As American students now cumulatively owe about $1 trillion in student loan debt, Yahoo is publishing first-person accounts from those who are still paying and those who have lessons to share. Here's one story.
FIRST PERSON | I'm 34 and owe $36,000 in government student loans. When I reach my educational goal of a doctorate in social psychology, I may owe close to $100,000 from a mix of subsidized and unsubsidized federal Stafford loans and PLUS loans. That kind of money would buy a pretty nice house, but I decided that I'd rather spend the money on a home for my brain. After all, the maintenance is more fun, and I can take it with me whenever I move.
By the time I was 30, I had worked my way up from an office temp to a highly-paid administrative assistant in a field office of the Michigan Department of Environmental Quality. I had the middle-class job, mortgage, car, and pile of credit card debt that everyone mistakenly assumes you can't get without a college degree. I was also bored enough to pay out-of-pocket for occasional classes at Kalamazoo Valley Community College just to keep my mind active. What I didn't expect was to stumble onto my dream career via an introductory psychology course.
At first, I took classes part-time, worked full-time, and took out student loans. The one thing I regret now is that I borrowed more than I needed for classes and books. I accepted the full amount offered each semester, which was about $7,000 above my expenses. I hadn't yet learned my lesson from credit card debt that "free" money is never free. I could pay something now to help offset the interest, but (maybe mistakenly) I'm taking advantage of the offer to defer my payments while I'm attending school. Of course the 6.8 percent annual interest continues to pile up whether I make payments, so I will owe more in the long run.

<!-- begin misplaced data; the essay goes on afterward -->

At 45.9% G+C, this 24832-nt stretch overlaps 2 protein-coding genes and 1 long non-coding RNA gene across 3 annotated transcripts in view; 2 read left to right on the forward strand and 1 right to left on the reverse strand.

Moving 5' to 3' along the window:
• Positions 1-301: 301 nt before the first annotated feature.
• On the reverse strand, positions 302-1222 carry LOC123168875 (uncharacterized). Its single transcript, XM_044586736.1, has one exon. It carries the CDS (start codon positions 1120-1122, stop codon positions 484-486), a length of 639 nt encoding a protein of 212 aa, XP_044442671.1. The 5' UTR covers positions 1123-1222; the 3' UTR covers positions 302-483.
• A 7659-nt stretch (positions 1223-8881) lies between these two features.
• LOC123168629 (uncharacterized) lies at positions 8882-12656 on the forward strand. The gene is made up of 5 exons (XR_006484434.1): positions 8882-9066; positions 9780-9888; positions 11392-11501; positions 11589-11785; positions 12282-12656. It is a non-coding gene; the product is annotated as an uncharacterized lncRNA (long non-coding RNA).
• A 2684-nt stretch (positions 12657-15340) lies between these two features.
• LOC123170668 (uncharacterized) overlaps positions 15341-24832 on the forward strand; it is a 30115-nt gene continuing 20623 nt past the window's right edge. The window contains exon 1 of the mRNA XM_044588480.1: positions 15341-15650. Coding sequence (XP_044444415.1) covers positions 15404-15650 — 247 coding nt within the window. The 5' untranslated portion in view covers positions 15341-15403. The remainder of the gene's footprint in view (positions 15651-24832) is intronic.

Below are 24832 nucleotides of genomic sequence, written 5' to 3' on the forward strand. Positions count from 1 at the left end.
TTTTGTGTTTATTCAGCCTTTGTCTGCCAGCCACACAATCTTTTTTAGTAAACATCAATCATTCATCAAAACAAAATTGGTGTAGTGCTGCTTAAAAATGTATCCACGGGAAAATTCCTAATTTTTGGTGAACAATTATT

In 2012, I realized that at the pace I was setting, I would run out of federal loan money before I graduated. I would also have to move, since there wasn't a top psychology program within 100 miles of Kalamazoo, Mich. So I preemptively quit my job, moved to Atlanta and enrolled full-time at Georgia Perimeter College.
My advice to potential students is to ask four questions before taking on student loan debt:
1. Do I have a life-long passion for something?
2. Do I absolutely need a college degree to do this thing professionally?
3. Can I get good grades and stay focused all the way to graduation?
4. Will I make enough money on graduation that I can afford to repay the loans?
If the answer to more than one of these questions is no, then look for other ways to fulfill your goals. Of course, the fourth question is difficult to answer. With skyrocketing tuition rates, more students are choosing careers based on salary rather than interest or skill. I will make payments for decades if I end up teaching, but it's worth it to me. It took me a few extra years in life to find my destination, and now student loans give me the means to get there.
- student loans